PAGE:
Don’t Be a Low-Information Eater
My first trip to Colorado’s eastern plains was a culture shock. My future husband had driven me out to Holyoke to meet his family. As we drove 150 miles straight east from CSU, it was the longest stretch of uninhabited land I had ever seen. What a contrast to the same 150 miles in Southern California where I grew up, from the top of Los Angeles to the tip of San Diego. But what I have come to learn and appreciate about this “flat” part of our state is that these are not empty expanses of land, but the fertile sources of our food. And the farmers and ranchers who own them are part of the 1% of Americans who feed us and the rest of the world. There are 36,700 farms in our state that produce commodities such as wheat, potatoes, livestock, poultry/eggs, corn, dairy products, and much more. Not to mention the 173,000 jobs and the $40 billion they contribute to Colorado’s annual economy.
From Fort Collins to Alamosa and Grand Junction to Yuma, farmers choose this life of uncertain crops, fluctuating markets, dependence on their bipolar mother nature, a growing population, and crippling regulations. Throw in some propaganda that preys on consumer emotion, and it’s enough to make any farmer want to throw in the tractor.
The more I know about food, the better I feel about how I am feeding my four growing boys. It’s a healthy trend to know where your food comes from, but do you also know where your information comes from?
For example, take the GMO (genetically modified organism) debate. Much of the marketing tactics against GMOs are based on myths and take advantage of parents’ desires to feed their families well. What you don’t hear loudly enough, is:
• genetically engineered crops require less fuel and less pesticides
• that the crossing of DNA in food is a natural process and occurs on its own all the time
• there is no evidence that GMOs have caused illness or death in the last 20 years that they have been in use.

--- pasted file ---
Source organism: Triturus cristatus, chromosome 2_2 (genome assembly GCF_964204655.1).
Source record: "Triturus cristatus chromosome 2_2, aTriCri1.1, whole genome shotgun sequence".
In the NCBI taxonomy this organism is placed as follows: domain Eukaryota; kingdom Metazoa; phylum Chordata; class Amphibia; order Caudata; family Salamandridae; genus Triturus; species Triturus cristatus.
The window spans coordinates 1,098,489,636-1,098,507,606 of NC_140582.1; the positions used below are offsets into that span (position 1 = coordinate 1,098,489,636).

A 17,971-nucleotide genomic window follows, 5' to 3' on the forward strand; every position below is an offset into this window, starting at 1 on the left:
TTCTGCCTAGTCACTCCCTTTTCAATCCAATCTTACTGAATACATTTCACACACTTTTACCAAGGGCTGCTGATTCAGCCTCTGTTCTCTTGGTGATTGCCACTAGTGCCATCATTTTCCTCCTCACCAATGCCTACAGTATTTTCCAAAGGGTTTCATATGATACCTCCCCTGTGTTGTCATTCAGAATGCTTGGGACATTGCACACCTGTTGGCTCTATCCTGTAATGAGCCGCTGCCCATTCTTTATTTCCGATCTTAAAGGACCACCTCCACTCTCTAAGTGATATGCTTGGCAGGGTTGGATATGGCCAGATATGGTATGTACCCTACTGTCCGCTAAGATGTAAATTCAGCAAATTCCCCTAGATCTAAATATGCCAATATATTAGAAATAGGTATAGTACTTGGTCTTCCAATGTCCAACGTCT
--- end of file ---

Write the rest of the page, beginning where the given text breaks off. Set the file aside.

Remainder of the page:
The method is an advance in farming that keeps up with the demands of the population. So, for our family, avoiding GMOs is not a concern. In fact one of the initial non-GMO advocates, environmentalist Mark Lynas, has changed his stance on GMOs after truly diving into the research. He has apologized and said he was “completely wrong to oppose GMOs.”
A farmer friend of mine in Kansas says “I can provide you organic, GMO-free food. But I can’t do that and feed the world. So decide which you want.” I’m not suggesting that you should or shouldn’t avoid GMOs. I am suggesting—challenging— you to take advantage of the information age and make informed decisions.
Recently, our family took a trip to Belize, where food options are limited. As we sat in a village hut eating their standard three-meals-a-day of rice and beans, I was reminded how lucky we are. Our farmers and ranchers feed us clean, safe, and reliable food so that we don’t have to worry where our next meal comes from and, instead, can pursue our own dreams and vocations.
If you feel better eating organic, go for it. There’s plenty of room for the free market even in the super-market. But give equal opportunity to messages about food sources. As a smart consumer, it’s worth considering the effect it has on your checkbook and on the people who keep your food on the table. Next time you bite into a Palisade peach or a juicy steak, thank your Colorado farmer, and don’t be a low-information eater.